That is a fair amount of dailies. Particularly when you’re committed to watching all of them. But to Chris, watching them was essential – it was the only way he could get to know the characters and use the actor’s quiet moments to make the scene work.
“It’s a scene where there are three characters and, at different moments, you need to be kind of in a different character’s head. It’s a simple scene that’s weirdly complicated because of that. Because of… ‘whose perspective am I in right now?’ It’s kind of three cats playing cat and mouse. It’s an interesting dynamic. And it took a long time to get through it. And a lot of what you’re watching when you’re doing that is… not dialogue. Because one character doesn’t speak for like six of the seven pages, and then that character comes in and kind of like nails the scene shut. And you can’t figure out how to get into somebody else’s head unless you spend time watching them not talk and just being with them and staying on their face.”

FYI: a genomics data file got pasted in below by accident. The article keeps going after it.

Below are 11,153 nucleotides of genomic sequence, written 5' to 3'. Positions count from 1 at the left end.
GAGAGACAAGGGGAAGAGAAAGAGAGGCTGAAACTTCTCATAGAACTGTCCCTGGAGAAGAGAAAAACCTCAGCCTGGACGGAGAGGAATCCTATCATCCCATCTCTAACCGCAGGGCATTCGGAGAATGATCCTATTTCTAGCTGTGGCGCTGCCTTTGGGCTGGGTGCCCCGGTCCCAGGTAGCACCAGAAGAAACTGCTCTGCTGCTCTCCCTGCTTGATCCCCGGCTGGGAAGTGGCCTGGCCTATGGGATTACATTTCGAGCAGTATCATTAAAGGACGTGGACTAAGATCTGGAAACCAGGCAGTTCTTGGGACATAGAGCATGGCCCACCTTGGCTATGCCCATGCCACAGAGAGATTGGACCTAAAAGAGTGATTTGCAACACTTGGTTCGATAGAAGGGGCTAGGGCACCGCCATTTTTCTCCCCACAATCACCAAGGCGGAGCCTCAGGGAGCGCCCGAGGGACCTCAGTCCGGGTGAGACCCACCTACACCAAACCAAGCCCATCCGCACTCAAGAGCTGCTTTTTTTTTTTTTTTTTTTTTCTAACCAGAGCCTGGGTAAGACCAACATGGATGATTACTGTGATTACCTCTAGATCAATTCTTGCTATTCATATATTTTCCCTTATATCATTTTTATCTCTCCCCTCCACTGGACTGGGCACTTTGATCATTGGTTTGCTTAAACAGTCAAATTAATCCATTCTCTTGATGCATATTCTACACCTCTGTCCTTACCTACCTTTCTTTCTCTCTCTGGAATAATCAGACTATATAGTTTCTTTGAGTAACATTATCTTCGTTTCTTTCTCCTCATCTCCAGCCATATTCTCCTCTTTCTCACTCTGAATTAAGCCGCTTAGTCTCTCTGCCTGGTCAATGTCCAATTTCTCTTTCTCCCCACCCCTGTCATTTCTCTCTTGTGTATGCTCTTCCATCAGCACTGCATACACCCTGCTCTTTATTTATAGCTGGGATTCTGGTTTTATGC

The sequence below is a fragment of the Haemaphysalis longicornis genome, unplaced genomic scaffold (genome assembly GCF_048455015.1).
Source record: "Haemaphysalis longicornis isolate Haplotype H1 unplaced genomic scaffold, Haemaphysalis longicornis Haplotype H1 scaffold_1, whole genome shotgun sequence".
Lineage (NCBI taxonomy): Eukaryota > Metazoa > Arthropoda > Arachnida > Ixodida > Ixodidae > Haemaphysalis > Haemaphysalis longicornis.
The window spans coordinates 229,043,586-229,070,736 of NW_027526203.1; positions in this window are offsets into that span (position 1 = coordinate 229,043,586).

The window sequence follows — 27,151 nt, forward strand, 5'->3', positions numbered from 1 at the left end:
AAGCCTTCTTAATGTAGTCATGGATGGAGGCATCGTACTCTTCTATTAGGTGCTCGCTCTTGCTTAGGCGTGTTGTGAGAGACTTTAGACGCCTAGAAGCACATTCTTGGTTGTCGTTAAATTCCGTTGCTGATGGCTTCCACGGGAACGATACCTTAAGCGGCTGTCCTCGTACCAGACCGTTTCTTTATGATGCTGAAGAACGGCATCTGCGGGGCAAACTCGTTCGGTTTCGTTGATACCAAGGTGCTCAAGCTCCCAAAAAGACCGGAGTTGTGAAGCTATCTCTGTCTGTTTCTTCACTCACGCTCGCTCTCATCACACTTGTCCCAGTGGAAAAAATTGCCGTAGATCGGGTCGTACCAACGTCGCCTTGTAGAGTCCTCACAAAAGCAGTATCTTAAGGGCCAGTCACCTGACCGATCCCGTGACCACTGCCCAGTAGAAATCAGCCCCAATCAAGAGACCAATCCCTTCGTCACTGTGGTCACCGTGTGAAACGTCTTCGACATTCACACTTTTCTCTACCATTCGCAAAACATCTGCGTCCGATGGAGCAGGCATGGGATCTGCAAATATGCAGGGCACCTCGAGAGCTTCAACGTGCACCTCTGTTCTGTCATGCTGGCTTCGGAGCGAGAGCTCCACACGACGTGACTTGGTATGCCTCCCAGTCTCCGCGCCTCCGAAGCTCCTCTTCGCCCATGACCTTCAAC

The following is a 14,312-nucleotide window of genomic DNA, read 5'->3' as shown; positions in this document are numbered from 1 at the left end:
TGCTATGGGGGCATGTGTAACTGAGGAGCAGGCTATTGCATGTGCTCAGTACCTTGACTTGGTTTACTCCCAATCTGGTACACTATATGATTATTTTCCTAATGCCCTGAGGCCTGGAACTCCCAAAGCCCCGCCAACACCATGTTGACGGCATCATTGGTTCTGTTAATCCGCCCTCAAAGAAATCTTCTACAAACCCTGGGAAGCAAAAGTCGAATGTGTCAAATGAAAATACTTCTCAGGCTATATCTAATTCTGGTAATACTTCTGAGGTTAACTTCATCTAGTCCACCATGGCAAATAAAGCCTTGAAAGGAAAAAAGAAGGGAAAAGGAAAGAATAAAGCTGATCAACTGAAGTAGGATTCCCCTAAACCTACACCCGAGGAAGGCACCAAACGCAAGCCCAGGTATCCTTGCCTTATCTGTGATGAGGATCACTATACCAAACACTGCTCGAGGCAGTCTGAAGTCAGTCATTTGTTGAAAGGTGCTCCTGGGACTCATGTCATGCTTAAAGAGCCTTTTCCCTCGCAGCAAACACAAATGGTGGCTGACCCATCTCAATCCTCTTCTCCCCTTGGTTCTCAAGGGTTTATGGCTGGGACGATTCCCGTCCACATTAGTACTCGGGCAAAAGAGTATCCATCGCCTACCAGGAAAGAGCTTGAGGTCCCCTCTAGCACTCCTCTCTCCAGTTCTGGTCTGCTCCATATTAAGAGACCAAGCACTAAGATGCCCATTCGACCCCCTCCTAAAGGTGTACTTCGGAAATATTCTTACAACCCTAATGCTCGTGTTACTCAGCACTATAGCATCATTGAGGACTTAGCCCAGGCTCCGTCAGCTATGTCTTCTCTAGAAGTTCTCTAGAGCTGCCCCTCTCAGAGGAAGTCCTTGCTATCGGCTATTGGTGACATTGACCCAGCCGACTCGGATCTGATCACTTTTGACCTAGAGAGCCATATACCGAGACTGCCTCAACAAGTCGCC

Silence in Comedy

Comedic beats are the lifeblood of a good comedy. The rhythm of comedy is key to its success, so I wondered if Chris approached using silence in comedy differently than drama.

“Yes, but… it’s the same idea. I think, for me, with comedy, you’re using that silence to be the surrogate for the audience. When you need there to be a laugh, and have them not miss a line or a piece of information, you’re building in silence. Maybe, if you know all the jokes, it feels a little flat, but you need it there, because otherwise the rhythm gets off when someone is actually watching it. I also think if something is just non-stop jokes… with one exception –“

That exception is Arrested Development. The jokes in that show are a mile a minute. The actors come equipped with their own beats and the show is so chock full of comedy that you can find something new on every re-watch.

“I have a good friends who worked on Arrested Development, and my understanding is that was Mitch Hurwitz’s edict. They’d write 30-page scripts, and their rough cuts would sometimes be 35 minutes long, and the show had to be 21 minutes and 30 seconds. And I hear his only edict was… ‘you cannot cut a single joke.’ And that’s why that show is just like… sardine-jokes. It’s so dense with jokes, it’s non-stop. But for whatever reason, that show works.”